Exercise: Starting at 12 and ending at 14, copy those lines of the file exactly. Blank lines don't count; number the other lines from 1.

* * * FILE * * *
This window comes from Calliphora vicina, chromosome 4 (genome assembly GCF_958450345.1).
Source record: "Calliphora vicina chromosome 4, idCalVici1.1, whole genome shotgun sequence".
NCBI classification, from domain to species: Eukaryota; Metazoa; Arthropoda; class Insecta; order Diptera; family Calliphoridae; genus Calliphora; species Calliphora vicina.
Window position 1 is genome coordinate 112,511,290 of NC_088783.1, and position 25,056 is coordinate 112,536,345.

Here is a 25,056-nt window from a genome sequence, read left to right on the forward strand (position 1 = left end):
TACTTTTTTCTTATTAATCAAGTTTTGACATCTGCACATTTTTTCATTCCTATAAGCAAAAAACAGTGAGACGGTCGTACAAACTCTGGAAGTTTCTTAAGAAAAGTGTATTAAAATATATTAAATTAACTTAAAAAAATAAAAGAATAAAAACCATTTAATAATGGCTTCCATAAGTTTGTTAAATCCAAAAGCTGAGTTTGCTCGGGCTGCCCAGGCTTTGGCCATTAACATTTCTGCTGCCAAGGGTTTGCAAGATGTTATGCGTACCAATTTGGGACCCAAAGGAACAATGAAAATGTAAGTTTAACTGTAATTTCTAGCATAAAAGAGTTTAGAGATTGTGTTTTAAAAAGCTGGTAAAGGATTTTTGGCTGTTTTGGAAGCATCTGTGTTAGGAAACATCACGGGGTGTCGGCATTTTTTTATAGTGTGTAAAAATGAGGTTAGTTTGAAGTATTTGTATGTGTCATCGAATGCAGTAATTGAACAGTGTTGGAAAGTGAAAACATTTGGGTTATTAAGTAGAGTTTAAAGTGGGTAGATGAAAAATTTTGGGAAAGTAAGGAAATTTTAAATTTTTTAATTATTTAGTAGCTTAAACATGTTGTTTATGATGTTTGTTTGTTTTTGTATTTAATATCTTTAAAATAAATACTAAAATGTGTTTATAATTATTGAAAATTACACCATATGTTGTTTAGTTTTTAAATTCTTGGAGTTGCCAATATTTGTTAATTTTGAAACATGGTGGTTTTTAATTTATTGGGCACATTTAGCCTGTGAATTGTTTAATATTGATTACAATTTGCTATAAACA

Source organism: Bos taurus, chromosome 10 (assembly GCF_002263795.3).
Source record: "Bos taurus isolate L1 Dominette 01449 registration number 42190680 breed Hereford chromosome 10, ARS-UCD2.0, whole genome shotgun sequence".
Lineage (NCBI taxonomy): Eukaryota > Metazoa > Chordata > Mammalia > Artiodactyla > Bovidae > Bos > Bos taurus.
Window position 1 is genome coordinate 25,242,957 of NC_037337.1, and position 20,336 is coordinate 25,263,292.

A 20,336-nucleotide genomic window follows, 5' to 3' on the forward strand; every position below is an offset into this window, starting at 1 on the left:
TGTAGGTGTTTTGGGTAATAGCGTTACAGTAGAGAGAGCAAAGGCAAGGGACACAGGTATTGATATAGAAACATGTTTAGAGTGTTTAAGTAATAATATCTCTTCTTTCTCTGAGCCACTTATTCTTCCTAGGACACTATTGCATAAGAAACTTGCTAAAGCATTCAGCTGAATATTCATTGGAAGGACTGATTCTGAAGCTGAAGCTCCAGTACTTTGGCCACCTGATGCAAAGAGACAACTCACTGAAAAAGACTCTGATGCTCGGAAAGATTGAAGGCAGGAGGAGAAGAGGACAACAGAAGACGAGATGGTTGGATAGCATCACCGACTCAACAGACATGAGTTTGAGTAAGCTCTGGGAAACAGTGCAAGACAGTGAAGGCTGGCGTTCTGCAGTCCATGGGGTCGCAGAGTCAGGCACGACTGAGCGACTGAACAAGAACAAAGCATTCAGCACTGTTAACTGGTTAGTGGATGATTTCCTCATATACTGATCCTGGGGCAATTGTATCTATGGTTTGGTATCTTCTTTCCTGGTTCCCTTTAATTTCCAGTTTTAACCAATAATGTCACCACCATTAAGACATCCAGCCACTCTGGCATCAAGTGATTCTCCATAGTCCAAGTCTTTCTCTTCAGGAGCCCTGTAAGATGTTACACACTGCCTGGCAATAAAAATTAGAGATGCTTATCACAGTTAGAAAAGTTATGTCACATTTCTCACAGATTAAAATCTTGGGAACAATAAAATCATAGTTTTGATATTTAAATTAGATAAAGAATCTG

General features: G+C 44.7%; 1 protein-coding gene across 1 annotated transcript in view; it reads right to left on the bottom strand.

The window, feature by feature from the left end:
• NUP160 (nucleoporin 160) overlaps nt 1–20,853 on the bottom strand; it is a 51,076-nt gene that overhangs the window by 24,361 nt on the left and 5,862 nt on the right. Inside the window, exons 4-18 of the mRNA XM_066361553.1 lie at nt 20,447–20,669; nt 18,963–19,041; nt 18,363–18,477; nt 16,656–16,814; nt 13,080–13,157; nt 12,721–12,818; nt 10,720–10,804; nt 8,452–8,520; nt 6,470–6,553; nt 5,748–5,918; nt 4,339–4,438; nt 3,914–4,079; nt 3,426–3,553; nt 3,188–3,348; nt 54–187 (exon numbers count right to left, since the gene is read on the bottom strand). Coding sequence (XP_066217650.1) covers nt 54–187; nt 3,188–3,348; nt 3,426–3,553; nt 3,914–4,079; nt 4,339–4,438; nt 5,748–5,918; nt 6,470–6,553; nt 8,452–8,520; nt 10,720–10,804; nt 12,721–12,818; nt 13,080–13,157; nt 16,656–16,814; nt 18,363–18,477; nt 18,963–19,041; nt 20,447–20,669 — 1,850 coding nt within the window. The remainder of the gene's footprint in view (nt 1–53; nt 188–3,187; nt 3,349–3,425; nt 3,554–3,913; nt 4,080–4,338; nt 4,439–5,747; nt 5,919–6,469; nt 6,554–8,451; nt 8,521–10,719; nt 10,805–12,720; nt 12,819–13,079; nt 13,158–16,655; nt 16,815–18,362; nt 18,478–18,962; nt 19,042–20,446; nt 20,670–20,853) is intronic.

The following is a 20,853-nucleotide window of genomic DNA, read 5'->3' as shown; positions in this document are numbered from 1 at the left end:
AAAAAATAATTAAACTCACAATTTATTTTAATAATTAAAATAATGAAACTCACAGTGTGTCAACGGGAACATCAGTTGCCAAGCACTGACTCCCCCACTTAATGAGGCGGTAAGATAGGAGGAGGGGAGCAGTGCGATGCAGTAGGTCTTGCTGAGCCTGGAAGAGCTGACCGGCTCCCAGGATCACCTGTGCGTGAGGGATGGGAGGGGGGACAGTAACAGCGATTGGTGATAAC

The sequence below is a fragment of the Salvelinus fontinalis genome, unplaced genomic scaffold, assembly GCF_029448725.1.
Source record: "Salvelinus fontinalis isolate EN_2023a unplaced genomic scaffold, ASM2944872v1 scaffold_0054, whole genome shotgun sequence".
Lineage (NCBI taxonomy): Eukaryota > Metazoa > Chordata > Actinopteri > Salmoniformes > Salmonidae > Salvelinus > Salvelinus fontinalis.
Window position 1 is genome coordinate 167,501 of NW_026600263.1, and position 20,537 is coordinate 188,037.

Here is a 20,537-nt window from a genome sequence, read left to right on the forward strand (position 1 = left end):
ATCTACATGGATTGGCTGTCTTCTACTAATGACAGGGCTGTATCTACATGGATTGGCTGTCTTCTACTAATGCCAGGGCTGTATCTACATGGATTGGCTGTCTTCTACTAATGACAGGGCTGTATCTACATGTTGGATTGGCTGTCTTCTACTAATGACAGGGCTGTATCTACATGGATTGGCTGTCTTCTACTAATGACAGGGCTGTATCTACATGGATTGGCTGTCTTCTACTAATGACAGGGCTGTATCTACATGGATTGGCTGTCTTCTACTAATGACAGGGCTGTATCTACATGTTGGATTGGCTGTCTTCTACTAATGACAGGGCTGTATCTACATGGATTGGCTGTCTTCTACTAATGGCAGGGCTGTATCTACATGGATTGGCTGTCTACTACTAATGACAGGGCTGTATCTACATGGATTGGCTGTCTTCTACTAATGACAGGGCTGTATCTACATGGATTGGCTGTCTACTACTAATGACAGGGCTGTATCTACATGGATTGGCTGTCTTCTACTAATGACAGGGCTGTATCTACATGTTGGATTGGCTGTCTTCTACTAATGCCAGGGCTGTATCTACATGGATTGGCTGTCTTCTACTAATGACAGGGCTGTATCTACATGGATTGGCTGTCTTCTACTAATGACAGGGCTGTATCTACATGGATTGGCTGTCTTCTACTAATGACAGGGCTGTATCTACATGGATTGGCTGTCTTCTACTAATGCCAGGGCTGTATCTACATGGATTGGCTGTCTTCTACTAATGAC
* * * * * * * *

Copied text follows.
TGTAGGTGTTTTGGGTAATAGCGTTACAGTAGAGAGAGCAAAGGCAAGGGACACAGGTATTGATATAGAAACATGTTTAGAGTGTTTAAGTAATAATATCTCTTCTTTCTCTGAGCCACTTATTCTTCCTAGGACACTATTGCATAAGAAACTTGCTAAAGCATTCAGCTGAATATTCATTGGAAGGACTGATTCTGAAGCTGAAGCTCCAGTACTTTGGCCACCTGATGCAAAGAGACAACTCACTGAAAAAGACTCTGATGCTCGGAAAGATTGAAGGCAGGAGGAGAAGAGGACAACAGAAGACGAGATGGTTGGATAGCATCACCGACTCAACAGACATGAGTTTGAGTAAGCTCTGGGAAACAGTGCAAGACAGTGAAGGCTGGCGTTCTGCAGTCCATGGGGTCGCAGAGTCAGGCACGACTGAGCGACTGAACAAGAACAAAGCATTCAGCACTGTTAACTGGTTAGTGGATGATTTCCTCATATACTGATCCTGGGGCAATTGTATCTATGGTTTGGTATCTTCTTTCCTGGTTCCCTTTAATTTCCAGTTTTAACCAATAATGTCACCACCATTAAGACATCCAGCCACTCTGGCATCAAGTGATTCTCCATAGTCCAAGTCTTTCTCTTCAGGAGCCCTGTAAGATGTTACACACTGCCTGGCAATAAAAATTAGAGATGCTTATCACAGTTAGAAAAGTTATGTCACATTTCTCACAGATTAAAATCTTGGGAACAATAAAATCATAGTTTTGATATTTAAATTAGATAAAGAATCTG

General features: G+C 44.7%; 1 protein-coding gene across 1 annotated transcript in view; it reads right to left on the bottom strand.

The window, feature by feature from the left end: